If a customer standardises on one platform then this is also true and internally all user touch points must cater for this…i.e. optimized room environment, secure, simple to use, network readiness, standard laptop build with all the tools at the ready, interop or gateway service in place and regular comms and training issued so there is an awareness. The main feature requirement is that it ‘should just work’.

How important is it for IT leaders to align their platform migration approach with the wider business workplace strategy?

The wider business workplace strategy can come in many forms such as a BYOD (bring your own device) strategy. This approach may require a VMR, gateway or registered endpoint service to provide a collaboration strategy that caters for all the possible combinations of device and platform users work across.

But more commonly for larger organisations we see a locked down policy, for instance where all users only have the option to use Microsoft Teams at the desktop and all meeting rooms and huddle spaces are Teams only.

There should be a mutual understanding of the wider business strategy to align either of these extremes accordingly, especially with different service owners across a business who may be responsible for very different elements of the solution which all have common touch points be it the platform, desktop, network or meeting room technology.

What factors should be considered when choosing between a gradual or direct upgrade journey?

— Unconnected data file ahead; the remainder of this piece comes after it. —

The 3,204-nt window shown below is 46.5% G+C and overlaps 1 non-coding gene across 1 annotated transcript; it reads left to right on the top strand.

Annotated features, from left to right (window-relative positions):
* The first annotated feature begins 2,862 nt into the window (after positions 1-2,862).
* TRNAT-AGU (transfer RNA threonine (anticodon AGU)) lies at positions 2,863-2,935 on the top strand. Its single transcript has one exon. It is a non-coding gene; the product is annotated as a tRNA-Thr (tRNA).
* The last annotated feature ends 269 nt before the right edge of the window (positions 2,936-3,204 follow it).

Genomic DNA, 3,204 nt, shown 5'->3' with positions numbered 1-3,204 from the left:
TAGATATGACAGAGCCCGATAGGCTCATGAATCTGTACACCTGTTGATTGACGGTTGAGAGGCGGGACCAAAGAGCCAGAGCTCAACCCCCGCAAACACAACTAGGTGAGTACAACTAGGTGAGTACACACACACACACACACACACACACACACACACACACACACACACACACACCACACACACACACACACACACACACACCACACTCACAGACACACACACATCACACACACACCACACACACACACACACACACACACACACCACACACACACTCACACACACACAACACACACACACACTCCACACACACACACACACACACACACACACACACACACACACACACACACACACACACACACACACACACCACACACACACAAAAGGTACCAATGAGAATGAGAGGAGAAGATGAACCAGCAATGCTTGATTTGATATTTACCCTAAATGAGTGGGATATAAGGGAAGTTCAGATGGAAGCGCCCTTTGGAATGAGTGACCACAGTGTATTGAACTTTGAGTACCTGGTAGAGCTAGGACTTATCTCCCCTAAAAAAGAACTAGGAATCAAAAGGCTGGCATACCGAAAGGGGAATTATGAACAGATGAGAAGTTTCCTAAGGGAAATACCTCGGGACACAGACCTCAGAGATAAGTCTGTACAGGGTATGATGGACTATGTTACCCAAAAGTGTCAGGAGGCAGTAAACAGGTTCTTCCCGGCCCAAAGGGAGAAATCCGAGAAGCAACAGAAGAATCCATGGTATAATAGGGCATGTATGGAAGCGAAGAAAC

All aspects must be thought about when deciding if you go ‘phased’ or ‘big bang’:

  • Hardware – Room/Internal personal devices/ External 3rd party
  • Service
  • Supportability today
  • Supportability in future
  • Network Security
  • End Users – internal and external
  • Future plans, including short, medium and long term that effect your digital transformation journey, roadmap, technology and vendors.
  • Business direction of travel – growth, forecasting andacquisitions Financial business model – Capex/Opex, Asset management etc.

In your experience what has/is the role of technology vendors in the evaluation, implementation and support of major platform migration across the digital workplace?

‘Build it and they will come’ is the mentality of a lot of the vendors, often losing sight of customers real world problems and not fully understanding the bigger picture. i.e. Microsoft will only focus on their parts (Teams,

Skype, office apps etc. and ‘lighting up licences’). Poly will just care about headsets (and VC) while Cisco will chuck the kitchen sink and not care about the support.

Vendors are very good at making the technology, it’s the partners role as a trusted advisor to make it work for the customer.

Vendors will always have a direct touch with customers, and it should be their role to articulate what’s available, showcase what they have and work with a partner ecosystem to advise where aspects may fit and then deliver and support... this is the case sometimes but not always.

Excerpt from "Microsoft Teams and the Digital Workplace Challenge" White paper.

This paper will show why it is critical for the Enterprise to have a digital workplace strategy in place and to ensure that employees have a good user experience as they navigate their way around this migration. It will look at the benefits of a seamless, consistent experience whether that is in a physical or virtual workplace.

For the leaders of organisations this presents one of the most significant opportunity for many years to improve how their workers interact and collaborate to foster greater engagement and productivity.